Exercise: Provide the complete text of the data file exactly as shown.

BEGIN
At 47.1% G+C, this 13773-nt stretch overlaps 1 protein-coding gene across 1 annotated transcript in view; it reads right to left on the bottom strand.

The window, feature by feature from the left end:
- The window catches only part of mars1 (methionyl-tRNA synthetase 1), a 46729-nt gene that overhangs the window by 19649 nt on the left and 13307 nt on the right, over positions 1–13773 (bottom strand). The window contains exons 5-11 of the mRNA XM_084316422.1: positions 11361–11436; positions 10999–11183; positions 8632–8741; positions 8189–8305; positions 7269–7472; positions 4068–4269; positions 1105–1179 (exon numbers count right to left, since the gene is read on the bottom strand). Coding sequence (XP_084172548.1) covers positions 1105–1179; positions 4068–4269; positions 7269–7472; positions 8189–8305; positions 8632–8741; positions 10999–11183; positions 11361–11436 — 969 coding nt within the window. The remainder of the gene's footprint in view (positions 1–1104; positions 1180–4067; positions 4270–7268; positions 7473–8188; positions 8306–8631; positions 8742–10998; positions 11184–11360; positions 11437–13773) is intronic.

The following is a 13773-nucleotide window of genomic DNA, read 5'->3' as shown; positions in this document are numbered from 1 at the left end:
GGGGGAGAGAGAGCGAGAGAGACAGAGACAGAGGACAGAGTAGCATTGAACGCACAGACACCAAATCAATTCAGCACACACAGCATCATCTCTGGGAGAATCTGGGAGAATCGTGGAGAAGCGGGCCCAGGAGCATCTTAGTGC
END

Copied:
At 47.1% G+C, this 13773-nt stretch overlaps 1 protein-coding gene across 1 annotated transcript in view; it reads right to left on the bottom strand.

The window, feature by feature from the left end:
- The window catches only part of mars1 (methionyl-tRNA synthetase 1), a 46729-nt gene that overhangs the window by 19649 nt on the left and 13307 nt on the right, over positions 1–13773 (bottom strand). The window contains exons 5-11 of the mRNA XM_084316422.1: positions 11361–11436; positions 10999–11183; positions 8632–8741; positions 8189–8305; positions 7269–7472; positions 4068–4269; positions 1105–1179 (exon numbers count right to left, since the gene is read on the bottom strand). Coding sequence (XP_084172548.1) covers positions 1105–1179; positions 4068–4269; positions 7269–7472; positions 8189–8305; positions 8632–8741; positions 10999–11183; positions 11361–11436 — 969 coding nt within the window. The remainder of the gene's footprint in view (positions 1–1104; positions 1180–4067; positions 4270–7268; positions 7473–8188; positions 8306–8631; positions 8742–10998; positions 11184–11360; positions 11437–13773) is intronic.

The following is a 13773-nucleotide window of genomic DNA, read 5'->3' as shown; positions in this document are numbered from 1 at the left end:
GGGGGAGAGAGAGCGAGAGAGACAGAGACAGAGGACAGAGTAGCATTGAACGCACAGACACCAAATCAATTCAGCACACACAGCATCATCTCTGGGAGAATCTGGGAGAATCGTGGAGAAGCGGGCCCAGGAGCATCTTAGTGC